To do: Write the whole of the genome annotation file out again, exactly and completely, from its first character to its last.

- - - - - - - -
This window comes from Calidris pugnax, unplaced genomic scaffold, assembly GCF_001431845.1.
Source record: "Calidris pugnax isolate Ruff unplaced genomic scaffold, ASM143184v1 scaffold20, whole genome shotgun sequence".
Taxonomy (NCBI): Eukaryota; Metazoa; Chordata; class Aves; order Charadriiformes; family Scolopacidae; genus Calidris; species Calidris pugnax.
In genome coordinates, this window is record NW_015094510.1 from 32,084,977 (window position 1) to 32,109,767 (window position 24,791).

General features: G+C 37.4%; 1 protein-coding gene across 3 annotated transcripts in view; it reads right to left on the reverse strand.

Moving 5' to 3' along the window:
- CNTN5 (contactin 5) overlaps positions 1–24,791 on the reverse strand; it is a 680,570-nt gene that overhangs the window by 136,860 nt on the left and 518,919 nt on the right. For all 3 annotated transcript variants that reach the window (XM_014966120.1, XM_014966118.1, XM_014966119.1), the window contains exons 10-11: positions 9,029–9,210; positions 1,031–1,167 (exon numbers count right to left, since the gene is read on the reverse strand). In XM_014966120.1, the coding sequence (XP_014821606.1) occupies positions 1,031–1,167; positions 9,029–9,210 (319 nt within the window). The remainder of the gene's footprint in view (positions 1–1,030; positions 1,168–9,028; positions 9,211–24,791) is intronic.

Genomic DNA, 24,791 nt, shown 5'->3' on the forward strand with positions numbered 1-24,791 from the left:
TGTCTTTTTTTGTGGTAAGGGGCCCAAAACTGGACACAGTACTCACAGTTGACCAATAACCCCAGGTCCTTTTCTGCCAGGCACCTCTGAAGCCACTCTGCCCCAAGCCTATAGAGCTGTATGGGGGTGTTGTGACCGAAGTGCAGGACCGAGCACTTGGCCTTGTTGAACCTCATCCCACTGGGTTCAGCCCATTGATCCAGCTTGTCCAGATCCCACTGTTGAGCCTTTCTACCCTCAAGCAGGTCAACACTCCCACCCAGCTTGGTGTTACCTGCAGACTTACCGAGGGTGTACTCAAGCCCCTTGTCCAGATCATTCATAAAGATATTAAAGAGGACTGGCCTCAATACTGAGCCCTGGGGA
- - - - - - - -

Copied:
This window comes from Calidris pugnax, unplaced genomic scaffold, assembly GCF_001431845.1.
Source record: "Calidris pugnax isolate Ruff unplaced genomic scaffold, ASM143184v1 scaffold20, whole genome shotgun sequence".
Taxonomy (NCBI): Eukaryota; Metazoa; Chordata; class Aves; order Charadriiformes; family Scolopacidae; genus Calidris; species Calidris pugnax.
In genome coordinates, this window is record NW_015094510.1 from 32,084,977 (window position 1) to 32,109,767 (window position 24,791).

General features: G+C 37.4%; 1 protein-coding gene across 3 annotated transcripts in view; it reads right to left on the reverse strand.

Moving 5' to 3' along the window:
- CNTN5 (contactin 5) overlaps positions 1–24,791 on the reverse strand; it is a 680,570-nt gene that overhangs the window by 136,860 nt on the left and 518,919 nt on the right. For all 3 annotated transcript variants that reach the window (XM_014966120.1, XM_014966118.1, XM_014966119.1), the window contains exons 10-11: positions 9,029–9,210; positions 1,031–1,167 (exon numbers count right to left, since the gene is read on the reverse strand). In XM_014966120.1, the coding sequence (XP_014821606.1) occupies positions 1,031–1,167; positions 9,029–9,210 (319 nt within the window). The remainder of the gene's footprint in view (positions 1–1,030; positions 1,168–9,028; positions 9,211–24,791) is intronic.

Genomic DNA, 24,791 nt, shown 5'->3' on the forward strand with positions numbered 1-24,791 from the left:
TGTCTTTTTTTGTGGTAAGGGGCCCAAAACTGGACACAGTACTCACAGTTGACCAATAACCCCAGGTCCTTTTCTGCCAGGCACCTCTGAAGCCACTCTGCCCCAAGCCTATAGAGCTGTATGGGGGTGTTGTGACCGAAGTGCAGGACCGAGCACTTGGCCTTGTTGAACCTCATCCCACTGGGTTCAGCCCATTGATCCAGCTTGTCCAGATCCCACTGTTGAGCCTTTCTACCCTCAAGCAGGTCAACACTCCCACCCAGCTTGGTGTTACCTGCAGACTTACCGAGGGTGTACTCAAGCCCCTTGTCCAGATCATTCATAAAGATATTAAAGAGGACTGGCCTCAATACTGAGCCCTGGGGA